Marionette exhibition comes to Avery Point
Some have big noses, pointed chins, bulging eyes and the highest of high cheek bones. And they are all hanging out, dressed to the nines on the second floor of the Branford House at the Avery Point campus of the University of Connecticut.
But be aware: if you want to visit with them, there are strings attached. Hundreds of them.
Dozens of marionettes and rod puppets that were featured in three maritime-themed puppet shows are on display in a small exhibit at the Branford House in Groton through Dec. 17. “Sailors, Sea Creatures and Strings: Marionette Puppets from the Collection of the Ballard Institute” features three rooms of colorful characters that puppeteers brought to life in stage shows and in the movies.
The pieces are from UConn’s Ballard Institute and Museum of Puppetry in Storrs, which houses more than 2,500 puppets and design sets, created, built and collected by Frank W. Ballard, a UConn professor who founded the Puppet Arts Program there in 1965. Ballard began teaching at UConn in 1956 and, during his 34-year career, created more than 100 puppet productions. His first show was “The Mikado” in 1968, and his last, in 1989, was “The HMS Pinafore,” which is one of two of Ballard’s productions featured in the exhibit. Ballard died in 2010.
The show is also part of Avery Point’s 50th anniversary celebration and is the first exhibit in the gallery space that once housed the Alexey von Schlippe Gallery. The space is now being used more broadly to showcase UConn academic programs and artwork.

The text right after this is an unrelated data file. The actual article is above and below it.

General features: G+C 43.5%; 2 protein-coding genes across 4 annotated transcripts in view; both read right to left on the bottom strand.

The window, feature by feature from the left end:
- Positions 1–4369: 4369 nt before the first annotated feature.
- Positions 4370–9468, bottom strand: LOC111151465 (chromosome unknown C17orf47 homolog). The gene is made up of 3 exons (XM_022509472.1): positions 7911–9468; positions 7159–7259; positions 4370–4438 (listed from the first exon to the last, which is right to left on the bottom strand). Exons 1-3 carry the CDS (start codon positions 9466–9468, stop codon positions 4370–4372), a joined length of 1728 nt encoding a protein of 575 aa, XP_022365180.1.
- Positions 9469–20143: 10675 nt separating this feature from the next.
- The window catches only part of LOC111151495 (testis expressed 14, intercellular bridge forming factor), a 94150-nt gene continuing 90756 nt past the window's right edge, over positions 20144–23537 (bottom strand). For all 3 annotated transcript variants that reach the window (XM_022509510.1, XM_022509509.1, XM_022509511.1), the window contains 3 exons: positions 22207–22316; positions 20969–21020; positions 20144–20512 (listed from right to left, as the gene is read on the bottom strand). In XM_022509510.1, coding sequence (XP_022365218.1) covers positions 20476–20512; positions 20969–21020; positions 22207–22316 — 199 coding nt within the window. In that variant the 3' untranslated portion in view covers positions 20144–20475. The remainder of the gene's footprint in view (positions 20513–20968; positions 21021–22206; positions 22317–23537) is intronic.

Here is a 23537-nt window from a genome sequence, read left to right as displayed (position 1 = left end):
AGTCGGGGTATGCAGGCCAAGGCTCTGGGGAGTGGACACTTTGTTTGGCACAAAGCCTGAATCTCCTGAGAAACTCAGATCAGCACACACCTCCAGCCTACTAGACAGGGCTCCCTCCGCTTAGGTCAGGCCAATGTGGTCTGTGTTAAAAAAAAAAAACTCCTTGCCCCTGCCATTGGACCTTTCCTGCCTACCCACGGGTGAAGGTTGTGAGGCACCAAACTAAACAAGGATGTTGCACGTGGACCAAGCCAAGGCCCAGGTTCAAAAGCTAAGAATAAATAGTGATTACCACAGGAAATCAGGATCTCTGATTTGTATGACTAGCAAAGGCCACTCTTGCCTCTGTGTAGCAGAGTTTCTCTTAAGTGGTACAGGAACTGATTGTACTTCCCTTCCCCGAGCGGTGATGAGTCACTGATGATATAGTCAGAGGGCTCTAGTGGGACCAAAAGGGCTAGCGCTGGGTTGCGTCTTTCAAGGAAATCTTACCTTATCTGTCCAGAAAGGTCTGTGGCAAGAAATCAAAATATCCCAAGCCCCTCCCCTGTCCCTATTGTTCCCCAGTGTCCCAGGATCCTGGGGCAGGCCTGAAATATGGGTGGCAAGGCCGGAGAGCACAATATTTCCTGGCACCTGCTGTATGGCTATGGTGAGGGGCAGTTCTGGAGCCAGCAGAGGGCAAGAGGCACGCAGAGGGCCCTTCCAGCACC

“(The university) wants more collaboration between campuses,” said Matthew Sorensen, a graduate assistant at the Ballard Institute who is studying puppetry and is the curator of the Avery Point show. “We really want to utilize the space.”
The gallery in the Branford House faces Long Island Sound, and the “waves are practically crashing at the windows,” he said.
Because the Avery Point offers degrees in maritime studies, “it was a no-brainer,” Sorensen said, about which puppets to chose for the show.
“H.M.S. Pinafore” was staged at Jorgensen Center for Performing Arts at the Storrs campus. Puppets from the show line the walls in one room of the exhibit. The marionettes, dressed in hand-sewn period costumes, look as if, in a moment’s notice, they could spring to life and start dancing across the wooden floor.
Nearly 30 years ago, it took a dozen students to manipulate 89 puppets, including Capt. Corcoran, a well-bred gentlemen, and Sir Joseph Barge, a pompous naval captain with no seagoing experience, for the production. Cousin Hebe, a Victorian aristocratic lady, wearing a dapper fedora and carrying a parasol, is also on display nearby an eye-patched pirate who is seemingly swimming underwater toward an octopus in toe shoes, as three goldfish dance overhead.
A couple from Houston, Texas, who happened upon the exhibit recently while visiting the historic Branford House, were so charmed by the puppets that they went to their car to retrieve a three-foot stuffed moose they travel with. Linda Ebert sat on the floor and shoved “Mortie” into the swimming pirate scene.